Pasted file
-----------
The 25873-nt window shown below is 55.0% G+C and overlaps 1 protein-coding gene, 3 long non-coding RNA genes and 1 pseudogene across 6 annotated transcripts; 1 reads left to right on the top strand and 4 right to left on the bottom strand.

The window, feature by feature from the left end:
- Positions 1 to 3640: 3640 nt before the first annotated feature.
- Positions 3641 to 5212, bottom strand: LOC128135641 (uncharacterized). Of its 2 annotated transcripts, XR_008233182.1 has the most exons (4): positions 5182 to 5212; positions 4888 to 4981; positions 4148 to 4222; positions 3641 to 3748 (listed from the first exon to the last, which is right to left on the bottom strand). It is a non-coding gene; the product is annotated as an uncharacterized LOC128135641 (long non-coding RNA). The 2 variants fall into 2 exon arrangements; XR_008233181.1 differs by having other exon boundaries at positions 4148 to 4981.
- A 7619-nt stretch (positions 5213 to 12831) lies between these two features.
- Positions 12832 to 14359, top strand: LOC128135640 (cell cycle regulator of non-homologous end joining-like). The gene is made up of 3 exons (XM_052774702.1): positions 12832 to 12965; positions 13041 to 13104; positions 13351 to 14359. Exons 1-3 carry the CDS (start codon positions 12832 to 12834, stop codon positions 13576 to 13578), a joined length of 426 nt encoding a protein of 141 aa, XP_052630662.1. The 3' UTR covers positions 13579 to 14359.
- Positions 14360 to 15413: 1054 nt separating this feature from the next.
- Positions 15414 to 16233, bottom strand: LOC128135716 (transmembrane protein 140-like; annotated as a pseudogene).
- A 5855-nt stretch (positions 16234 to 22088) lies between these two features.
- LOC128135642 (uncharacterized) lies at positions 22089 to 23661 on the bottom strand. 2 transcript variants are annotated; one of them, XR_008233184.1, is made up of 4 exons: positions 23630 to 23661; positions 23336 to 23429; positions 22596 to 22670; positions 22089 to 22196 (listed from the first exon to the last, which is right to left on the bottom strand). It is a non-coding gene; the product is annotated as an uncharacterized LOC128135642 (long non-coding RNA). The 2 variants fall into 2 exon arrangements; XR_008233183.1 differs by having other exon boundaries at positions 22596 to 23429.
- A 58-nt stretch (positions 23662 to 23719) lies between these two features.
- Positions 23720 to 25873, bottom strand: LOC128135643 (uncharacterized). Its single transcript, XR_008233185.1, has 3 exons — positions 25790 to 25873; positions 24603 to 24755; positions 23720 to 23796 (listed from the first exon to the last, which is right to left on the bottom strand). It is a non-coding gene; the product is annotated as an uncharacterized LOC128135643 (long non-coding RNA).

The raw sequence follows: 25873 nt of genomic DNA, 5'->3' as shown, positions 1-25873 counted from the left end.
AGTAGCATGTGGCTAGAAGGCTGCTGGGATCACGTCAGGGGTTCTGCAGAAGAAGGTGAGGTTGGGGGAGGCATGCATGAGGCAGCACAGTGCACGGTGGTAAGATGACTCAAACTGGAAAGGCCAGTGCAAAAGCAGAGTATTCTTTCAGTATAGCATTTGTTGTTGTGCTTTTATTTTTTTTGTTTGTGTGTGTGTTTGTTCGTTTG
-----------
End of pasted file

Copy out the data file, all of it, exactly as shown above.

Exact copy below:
The 25873-nt window shown below is 55.0% G+C and overlaps 1 protein-coding gene, 3 long non-coding RNA genes and 1 pseudogene across 6 annotated transcripts; 1 reads left to right on the top strand and 4 right to left on the bottom strand.

The window, feature by feature from the left end:
- Positions 1 to 3640: 3640 nt before the first annotated feature.
- Positions 3641 to 5212, bottom strand: LOC128135641 (uncharacterized). Of its 2 annotated transcripts, XR_008233182.1 has the most exons (4): positions 5182 to 5212; positions 4888 to 4981; positions 4148 to 4222; positions 3641 to 3748 (listed from the first exon to the last, which is right to left on the bottom strand). It is a non-coding gene; the product is annotated as an uncharacterized LOC128135641 (long non-coding RNA). The 2 variants fall into 2 exon arrangements; XR_008233181.1 differs by having other exon boundaries at positions 4148 to 4981.
- A 7619-nt stretch (positions 5213 to 12831) lies between these two features.
- Positions 12832 to 14359, top strand: LOC128135640 (cell cycle regulator of non-homologous end joining-like). The gene is made up of 3 exons (XM_052774702.1): positions 12832 to 12965; positions 13041 to 13104; positions 13351 to 14359. Exons 1-3 carry the CDS (start codon positions 12832 to 12834, stop codon positions 13576 to 13578), a joined length of 426 nt encoding a protein of 141 aa, XP_052630662.1. The 3' UTR covers positions 13579 to 14359.
- Positions 14360 to 15413: 1054 nt separating this feature from the next.
- Positions 15414 to 16233, bottom strand: LOC128135716 (transmembrane protein 140-like; annotated as a pseudogene).
- A 5855-nt stretch (positions 16234 to 22088) lies between these two features.
- LOC128135642 (uncharacterized) lies at positions 22089 to 23661 on the bottom strand. 2 transcript variants are annotated; one of them, XR_008233184.1, is made up of 4 exons: positions 23630 to 23661; positions 23336 to 23429; positions 22596 to 22670; positions 22089 to 22196 (listed from the first exon to the last, which is right to left on the bottom strand). It is a non-coding gene; the product is annotated as an uncharacterized LOC128135642 (long non-coding RNA). The 2 variants fall into 2 exon arrangements; XR_008233183.1 differs by having other exon boundaries at positions 22596 to 23429.
- A 58-nt stretch (positions 23662 to 23719) lies between these two features.
- Positions 23720 to 25873, bottom strand: LOC128135643 (uncharacterized). Its single transcript, XR_008233185.1, has 3 exons — positions 25790 to 25873; positions 24603 to 24755; positions 23720 to 23796 (listed from the first exon to the last, which is right to left on the bottom strand). It is a non-coding gene; the product is annotated as an uncharacterized LOC128135643 (long non-coding RNA).

The raw sequence follows: 25873 nt of genomic DNA, 5'->3' as shown, positions 1-25873 counted from the left end.
AGTAGCATGTGGCTAGAAGGCTGCTGGGATCACGTCAGGGGTTCTGCAGAAGAAGGTGAGGTTGGGGGAGGCATGCATGAGGCAGCACAGTGCACGGTGGTAAGATGACTCAAACTGGAAAGGCCAGTGCAAAAGCAGAGTATTCTTTCAGTATAGCATTTGTTGTTGTGCTTTTATTTTTTTTGTTTGTGTGTGTGTTTGTTCGTTTG